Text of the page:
Apple has once again been shot down by US District Judge Lucy Koh in its ongoing effort to win a sales ban on Samsung devices. In San Jose, California today, Koh denied the Cupertino company’s latest bid to ban select Samsung smartphones.
Despite two US juries finding multiple Samsung products to be infringing on its patents, Apple has seen little success in its injunction attempts. This time, the company had hoped to make its request more viable, asking for a “narrowly tailored” ban.
It looks like tech employees aren’t the only ones upset with Apple’s anti-poaching agreements. Shareholder R. Andre Klein has filed a class action lawsuit against the Cupertino company, saying the deals caused it to grossly mismanage its assets, mislead its investors, and hurt its overall value.
According to the filing, Klein is suing on behalf of all Apple shareholders and has named a number of its executives as individual defendants including Tim Cook, and even the late Steve Jobs. He is seeking a jury trial, and asking for a settlement that would resolve “millions of dollars in damages.”
Apple and Samsung may have called a truce in patent litigation overseas, but here in the United States, they’re still locked in a heated battle. The two firms are wrapping up post-trial hearings from their 2012 meeting, and they’ve just begun post-trial activities for this year’s lawsuit.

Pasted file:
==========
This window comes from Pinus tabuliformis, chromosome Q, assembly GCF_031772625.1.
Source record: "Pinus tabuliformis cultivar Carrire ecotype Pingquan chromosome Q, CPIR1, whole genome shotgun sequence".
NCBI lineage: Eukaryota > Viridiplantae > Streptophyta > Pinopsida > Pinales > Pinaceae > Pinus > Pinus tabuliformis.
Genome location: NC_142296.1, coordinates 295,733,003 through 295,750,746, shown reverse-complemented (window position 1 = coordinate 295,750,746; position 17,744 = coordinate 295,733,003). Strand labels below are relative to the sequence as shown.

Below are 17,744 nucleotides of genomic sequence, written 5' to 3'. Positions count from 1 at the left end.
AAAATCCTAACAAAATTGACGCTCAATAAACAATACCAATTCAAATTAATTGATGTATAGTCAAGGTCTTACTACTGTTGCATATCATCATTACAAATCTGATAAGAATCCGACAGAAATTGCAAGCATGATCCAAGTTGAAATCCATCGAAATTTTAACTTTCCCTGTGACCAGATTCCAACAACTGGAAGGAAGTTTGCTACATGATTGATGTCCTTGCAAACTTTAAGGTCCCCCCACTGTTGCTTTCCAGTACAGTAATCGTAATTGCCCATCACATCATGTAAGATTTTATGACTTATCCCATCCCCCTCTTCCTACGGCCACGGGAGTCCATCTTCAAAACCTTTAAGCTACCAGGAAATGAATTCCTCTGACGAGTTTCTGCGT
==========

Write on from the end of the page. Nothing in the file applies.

This week a significant development has occurred, which could have a major impact in the ongoing fight. The US Patent Office has rejected several claims of one of the patents Apple asserted against Samsung in their most recent infringement trial, saying certain parts aren’t valid…
In a verdict handed down late yesterday by the U.S. District Court for the Northern District of California, Apple defeated a lawsuit brought on by Emblaze Ltd. The company claimed that the iPhone-maker infringed on one of its patents.
More specifically, Emblaze accused Apple of infringing on its live video streaming patent, with its HTTP live-streaming service (HLS) that it asks 3rd-party apps like MLB at Bat and WatchESPN to use. But the trial’s jury found otherwise…
The Korea Times reported yesterday that Apple and Samsung were negotiating an out of court settlement that would potentially put an end to the long standing legal drama. Less than 24 hours later, lawyers for both companies have told a California court that they’ve been unable to resolve their differences and reach a mutually beneficial agreement.
And as settlement talks dissolve without an agreement in sight, a court-mandated update on these discussions has revealed how mistrustful the two parties have grown of each other. According to Samsung’s top lawyer who referred to Apple as a “jihadist,” the trial will go down in history as “Apple’s Vietnam”…